SEED Science


"Thinking" Like a Computer
Why The Computer Was Invented

For centuries, humans have needed help in calculating. Making trade transactions, taking a population census, or figuring out the distance between two stars takes tons of calculating. And if you want an accurate result, no mistakes are allowed.

The earliest calculator was the human hand and its fingers. When quantities larger than fingers needed counting, various natural items like pebbles and twigs were used.

The abacus was one of many counting devices invented to help count large numbers.

 

Abacus

A Chinese abacus

There is a difference between counting boards and abaci. The counting board is a piece of wood, stone or metal with carved grooves or painted lines. Beads, pebbles or metal discs were moved between the lines or grooves to count. The abacus is a device of wood or plastic with a frame that holds rods with freely-sliding beads mounted on them.

Both the abacus and the counting board are mechanical aids used for counting. They are not what we think of as a modern calculators. The person operating the abacus performs calculations in his head and uses the abacus as a physical aid to keep track of the sums. Some tradesmen still use them nowadays to make their calculations on the markets in Asia, for example.

 

Mechanical Machines

 

Calculating machine

© Musée des arts et métiers/S. Pelly

A calculating machine invented by Blaise Pascal in 1645.

In the 17th century, mechanical machines were invented for counting. But these machines were not very practical to use.

Blaise Pascal invented the first calculating machine. Credited with founding the modern theory of probability, he also discovered the properties of the cycloid (or roulette) and contributed to the advance of differential calculus. As a physicist, his failed attempts to discredit the notion that 'nature abhors a vacuum' led to the invention of the barometer, hydraulic press and syringe. The SI unit (International System of units) of pressure, the Pascal, and a computer programming language are named after him.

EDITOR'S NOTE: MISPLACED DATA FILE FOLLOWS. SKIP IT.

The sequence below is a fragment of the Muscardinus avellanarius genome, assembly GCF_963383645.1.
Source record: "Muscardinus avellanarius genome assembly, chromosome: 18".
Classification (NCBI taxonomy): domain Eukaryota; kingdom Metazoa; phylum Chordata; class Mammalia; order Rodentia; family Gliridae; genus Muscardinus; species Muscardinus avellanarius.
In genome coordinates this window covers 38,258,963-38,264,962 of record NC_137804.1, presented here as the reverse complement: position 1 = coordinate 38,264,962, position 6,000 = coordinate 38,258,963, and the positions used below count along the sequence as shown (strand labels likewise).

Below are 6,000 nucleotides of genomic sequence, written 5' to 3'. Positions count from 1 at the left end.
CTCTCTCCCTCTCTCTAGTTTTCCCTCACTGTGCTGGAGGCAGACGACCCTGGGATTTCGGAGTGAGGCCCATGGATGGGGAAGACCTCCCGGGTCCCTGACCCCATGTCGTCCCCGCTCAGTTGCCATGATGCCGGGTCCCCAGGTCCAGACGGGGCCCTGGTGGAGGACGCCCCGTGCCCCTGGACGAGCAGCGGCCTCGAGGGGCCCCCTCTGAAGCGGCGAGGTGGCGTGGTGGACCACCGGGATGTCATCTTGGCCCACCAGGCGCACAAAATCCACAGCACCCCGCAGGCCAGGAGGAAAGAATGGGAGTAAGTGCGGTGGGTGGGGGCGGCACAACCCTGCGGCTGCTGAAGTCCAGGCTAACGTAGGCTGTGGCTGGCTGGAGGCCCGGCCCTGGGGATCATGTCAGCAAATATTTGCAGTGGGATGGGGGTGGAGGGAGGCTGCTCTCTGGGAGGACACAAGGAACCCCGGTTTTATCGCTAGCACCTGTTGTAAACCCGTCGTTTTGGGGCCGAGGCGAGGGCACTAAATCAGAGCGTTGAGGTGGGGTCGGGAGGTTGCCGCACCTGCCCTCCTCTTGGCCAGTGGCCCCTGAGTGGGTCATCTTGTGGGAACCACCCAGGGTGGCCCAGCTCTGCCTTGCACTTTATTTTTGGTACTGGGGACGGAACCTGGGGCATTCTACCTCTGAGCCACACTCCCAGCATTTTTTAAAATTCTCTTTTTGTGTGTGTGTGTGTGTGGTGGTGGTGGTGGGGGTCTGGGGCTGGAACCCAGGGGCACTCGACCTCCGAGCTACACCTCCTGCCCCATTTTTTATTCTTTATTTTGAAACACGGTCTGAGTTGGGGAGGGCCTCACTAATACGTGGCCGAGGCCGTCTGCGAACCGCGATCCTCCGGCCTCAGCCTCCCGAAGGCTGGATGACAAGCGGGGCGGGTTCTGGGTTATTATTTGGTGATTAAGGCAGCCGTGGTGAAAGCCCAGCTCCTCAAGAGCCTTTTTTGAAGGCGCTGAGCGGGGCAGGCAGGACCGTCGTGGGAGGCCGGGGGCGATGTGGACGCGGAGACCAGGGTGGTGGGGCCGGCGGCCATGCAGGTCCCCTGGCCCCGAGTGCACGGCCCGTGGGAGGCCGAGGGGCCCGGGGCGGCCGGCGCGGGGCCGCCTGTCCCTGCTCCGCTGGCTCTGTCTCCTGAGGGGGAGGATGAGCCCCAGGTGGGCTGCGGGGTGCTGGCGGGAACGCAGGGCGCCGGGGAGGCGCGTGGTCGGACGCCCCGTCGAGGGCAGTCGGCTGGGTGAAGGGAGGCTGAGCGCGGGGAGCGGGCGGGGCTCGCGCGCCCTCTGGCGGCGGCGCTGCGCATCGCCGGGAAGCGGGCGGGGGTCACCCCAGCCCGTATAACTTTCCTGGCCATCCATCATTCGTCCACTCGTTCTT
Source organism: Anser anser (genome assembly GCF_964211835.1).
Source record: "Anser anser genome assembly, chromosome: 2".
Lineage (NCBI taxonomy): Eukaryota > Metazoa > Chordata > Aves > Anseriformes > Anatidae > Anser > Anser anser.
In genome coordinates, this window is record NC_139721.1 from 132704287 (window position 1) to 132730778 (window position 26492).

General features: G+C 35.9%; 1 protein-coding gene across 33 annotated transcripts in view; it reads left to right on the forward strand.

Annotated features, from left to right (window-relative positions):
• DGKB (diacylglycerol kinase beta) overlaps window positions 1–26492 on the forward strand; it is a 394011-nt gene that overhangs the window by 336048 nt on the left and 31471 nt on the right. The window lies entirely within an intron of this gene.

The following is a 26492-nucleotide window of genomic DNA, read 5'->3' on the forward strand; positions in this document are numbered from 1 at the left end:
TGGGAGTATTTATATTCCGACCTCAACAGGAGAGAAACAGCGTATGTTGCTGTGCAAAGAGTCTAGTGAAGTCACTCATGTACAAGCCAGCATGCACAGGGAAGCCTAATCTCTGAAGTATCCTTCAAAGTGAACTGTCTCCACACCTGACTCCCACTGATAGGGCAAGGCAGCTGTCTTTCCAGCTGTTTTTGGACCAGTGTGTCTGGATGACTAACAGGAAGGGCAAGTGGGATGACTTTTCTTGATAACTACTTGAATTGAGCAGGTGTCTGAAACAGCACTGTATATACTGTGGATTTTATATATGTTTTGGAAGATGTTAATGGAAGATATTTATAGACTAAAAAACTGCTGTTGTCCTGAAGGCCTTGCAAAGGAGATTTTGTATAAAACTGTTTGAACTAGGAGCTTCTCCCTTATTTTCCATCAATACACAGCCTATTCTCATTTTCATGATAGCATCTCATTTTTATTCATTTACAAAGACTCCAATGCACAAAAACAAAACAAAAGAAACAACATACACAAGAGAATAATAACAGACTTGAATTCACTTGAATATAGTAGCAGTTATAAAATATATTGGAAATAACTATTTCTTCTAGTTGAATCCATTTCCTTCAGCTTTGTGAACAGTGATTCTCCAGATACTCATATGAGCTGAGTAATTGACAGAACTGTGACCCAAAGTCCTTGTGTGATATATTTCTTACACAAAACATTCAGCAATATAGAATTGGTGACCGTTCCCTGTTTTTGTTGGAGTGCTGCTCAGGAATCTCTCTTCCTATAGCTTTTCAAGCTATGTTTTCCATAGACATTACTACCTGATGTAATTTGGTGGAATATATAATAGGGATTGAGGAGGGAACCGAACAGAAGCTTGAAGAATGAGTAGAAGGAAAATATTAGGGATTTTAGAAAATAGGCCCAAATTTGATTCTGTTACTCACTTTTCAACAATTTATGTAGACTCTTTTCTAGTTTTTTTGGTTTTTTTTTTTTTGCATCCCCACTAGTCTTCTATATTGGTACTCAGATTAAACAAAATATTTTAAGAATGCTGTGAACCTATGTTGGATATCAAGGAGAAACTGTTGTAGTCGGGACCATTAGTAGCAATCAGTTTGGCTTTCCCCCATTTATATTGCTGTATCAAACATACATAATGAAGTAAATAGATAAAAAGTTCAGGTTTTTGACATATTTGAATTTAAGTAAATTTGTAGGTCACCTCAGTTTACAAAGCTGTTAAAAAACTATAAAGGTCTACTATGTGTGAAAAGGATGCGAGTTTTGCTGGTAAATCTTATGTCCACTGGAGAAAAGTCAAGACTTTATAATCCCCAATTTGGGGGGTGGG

Blaise Pascal

Blaise Pascal (1623-1662), inventor of the first calculating machine

Charles Babbage

Charles Babbage (December 26, 1791 – October 18, 1871) was an English mathematician, analytical philosopher and (proto-) computer scientist who was the first person to come up with the idea of a programmable computer.

Ada Lovelace

Ada Lovelace (December 10, 1815 - November 27, 1852)

A Protean Computer

 

Difference Engine

This is part of Charles Babbage's Difference Engine, assembled after his death by Babbage's son, using parts found in his laboratory

It was a scientist in the 19th century, Charles Babbage, who had the idea of a machine which could be programmed like a computer. But the machine, called the Difference Engine, was so complex that it was not possible for him to manufacture it with the mechanical technologies of the time. It had to wait until 1991 when it was finally built as envisaged by Babbage’s plans! Of course, it wasn’t useful anymore since a much more powerful calculator—the computer—had been invented. None of the three computing machines designed by Babbage—the two Difference Engines and the Analytical Engine—were fully constructed during his lifetime.

Also known as Lady Lovelace, Augusta Ada King, Countess of Lovelace, is considered the first computer programmer. She wrote a description of Babbage's early mechanical general-purpose computer, the analytical engine, which he designed after the Difference Engine.

With the article, she appended a set of notes which specified in complete detail a method for calculating Bernoulli numbers with the Engine. These notes are recognized by historians as the world's first computer program. She also speculated that "the Engine might compose elaborate and scientific pieces of music of any degree of complexity or extent." This is part of Charles Babbage's Difference Engine, assembled after his death by Babbage's son, using parts found in his laboratory.

In 1991, working from Babbage's original plans, the London Science Museum constructed a Difference Engine, which functioned perfectly.


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